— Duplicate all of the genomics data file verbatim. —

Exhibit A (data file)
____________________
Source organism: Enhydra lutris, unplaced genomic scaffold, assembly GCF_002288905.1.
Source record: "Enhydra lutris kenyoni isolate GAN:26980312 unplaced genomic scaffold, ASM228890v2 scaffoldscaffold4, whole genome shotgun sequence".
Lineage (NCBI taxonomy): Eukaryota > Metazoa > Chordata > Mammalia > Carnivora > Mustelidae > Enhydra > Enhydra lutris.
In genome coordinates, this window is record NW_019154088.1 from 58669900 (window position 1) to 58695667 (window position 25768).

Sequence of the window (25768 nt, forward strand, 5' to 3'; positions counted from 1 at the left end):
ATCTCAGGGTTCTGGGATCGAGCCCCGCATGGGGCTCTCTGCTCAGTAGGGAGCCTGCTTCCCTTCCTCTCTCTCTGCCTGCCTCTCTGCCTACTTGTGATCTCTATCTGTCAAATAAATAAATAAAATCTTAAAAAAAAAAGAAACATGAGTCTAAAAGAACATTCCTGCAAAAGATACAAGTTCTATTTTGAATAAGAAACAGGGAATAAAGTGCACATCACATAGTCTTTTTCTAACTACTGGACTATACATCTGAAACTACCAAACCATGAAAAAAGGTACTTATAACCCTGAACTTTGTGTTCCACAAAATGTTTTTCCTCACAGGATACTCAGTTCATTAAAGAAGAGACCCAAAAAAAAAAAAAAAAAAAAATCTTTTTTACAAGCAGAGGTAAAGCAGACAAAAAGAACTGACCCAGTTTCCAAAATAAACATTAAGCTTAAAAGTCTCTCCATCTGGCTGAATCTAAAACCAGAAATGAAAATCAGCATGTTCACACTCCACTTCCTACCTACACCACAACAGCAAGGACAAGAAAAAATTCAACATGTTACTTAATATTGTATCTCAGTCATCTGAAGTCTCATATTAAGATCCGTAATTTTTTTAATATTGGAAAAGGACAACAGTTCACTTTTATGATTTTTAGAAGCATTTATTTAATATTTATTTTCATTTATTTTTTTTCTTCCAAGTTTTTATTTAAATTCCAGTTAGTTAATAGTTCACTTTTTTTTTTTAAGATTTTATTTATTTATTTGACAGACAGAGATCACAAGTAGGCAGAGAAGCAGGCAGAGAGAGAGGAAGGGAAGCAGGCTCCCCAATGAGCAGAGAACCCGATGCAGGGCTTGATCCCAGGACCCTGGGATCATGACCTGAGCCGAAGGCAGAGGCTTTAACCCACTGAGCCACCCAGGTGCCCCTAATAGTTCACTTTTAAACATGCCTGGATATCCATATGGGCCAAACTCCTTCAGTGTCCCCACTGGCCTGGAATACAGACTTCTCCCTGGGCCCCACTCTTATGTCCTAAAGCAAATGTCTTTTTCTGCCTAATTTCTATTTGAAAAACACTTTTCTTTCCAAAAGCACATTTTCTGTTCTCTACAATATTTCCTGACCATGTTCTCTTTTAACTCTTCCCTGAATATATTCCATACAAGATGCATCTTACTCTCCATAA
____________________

Source organism: Enhydra lutris, unplaced genomic scaffold, assembly GCF_002288905.1.
Source record: "Enhydra lutris kenyoni isolate GAN:26980312 unplaced genomic scaffold, ASM228890v2 scaffoldscaffold4, whole genome shotgun sequence".
Lineage (NCBI taxonomy): Eukaryota > Metazoa > Chordata > Mammalia > Carnivora > Mustelidae > Enhydra > Enhydra lutris.
In genome coordinates, this window is record NW_019154088.1 from 58669900 (window position 1) to 58695667 (window position 25768).

Sequence of the window (25768 nt, forward strand, 5' to 3'; positions counted from 1 at the left end):
ATCTCAGGGTTCTGGGATCGAGCCCCGCATGGGGCTCTCTGCTCAGTAGGGAGCCTGCTTCCCTTCCTCTCTCTCTGCCTGCCTCTCTGCCTACTTGTGATCTCTATCTGTCAAATAAATAAATAAAATCTTAAAAAAAAAAGAAACATGAGTCTAAAAGAACATTCCTGCAAAAGATACAAGTTCTATTTTGAATAAGAAACAGGGAATAAAGTGCACATCACATAGTCTTTTTCTAACTACTGGACTATACATCTGAAACTACCAAACCATGAAAAAAGGTACTTATAACCCTGAACTTTGTGTTCCACAAAATGTTTTTCCTCACAGGATACTCAGTTCATTAAAGAAGAGACCCAAAAAAAAAAAAAAAAAAAAATCTTTTTTACAAGCAGAGGTAAAGCAGACAAAAAGAACTGACCCAGTTTCCAAAATAAACATTAAGCTTAAAAGTCTCTCCATCTGGCTGAATCTAAAACCAGAAATGAAAATCAGCATGTTCACACTCCACTTCCTACCTACACCACAACAGCAAGGACAAGAAAAAATTCAACATGTTACTTAATATTGTATCTCAGTCATCTGAAGTCTCATATTAAGATCCGTAATTTTTTTAATATTGGAAAAGGACAACAGTTCACTTTTATGATTTTTAGAAGCATTTATTTAATATTTATTTTCATTTATTTTTTTTCTTCCAAGTTTTTATTTAAATTCCAGTTAGTTAATAGTTCACTTTTTTTTTTTAAGATTTTATTTATTTATTTGACAGACAGAGATCACAAGTAGGCAGAGAAGCAGGCAGAGAGAGAGGAAGGGAAGCAGGCTCCCCAATGAGCAGAGAACCCGATGCAGGGCTTGATCCCAGGACCCTGGGATCATGACCTGAGCCGAAGGCAGAGGCTTTAACCCACTGAGCCACCCAGGTGCCCCTAATAGTTCACTTTTAAACATGCCTGGATATCCATATGGGCCAAACTCCTTCAGTGTCCCCACTGGCCTGGAATACAGACTTCTCCCTGGGCCCCACTCTTATGTCCTAAAGCAAATGTCTTTTTCTGCCTAATTTCTATTTGAAAAACACTTTTCTTTCCAAAAGCACATTTTCTGTTCTCTACAATATTTCCTGACCATGTTCTCTTTTAACTCTTCCCTGAATATATTCCATACAAGATGCATCTTACTCTCCATAA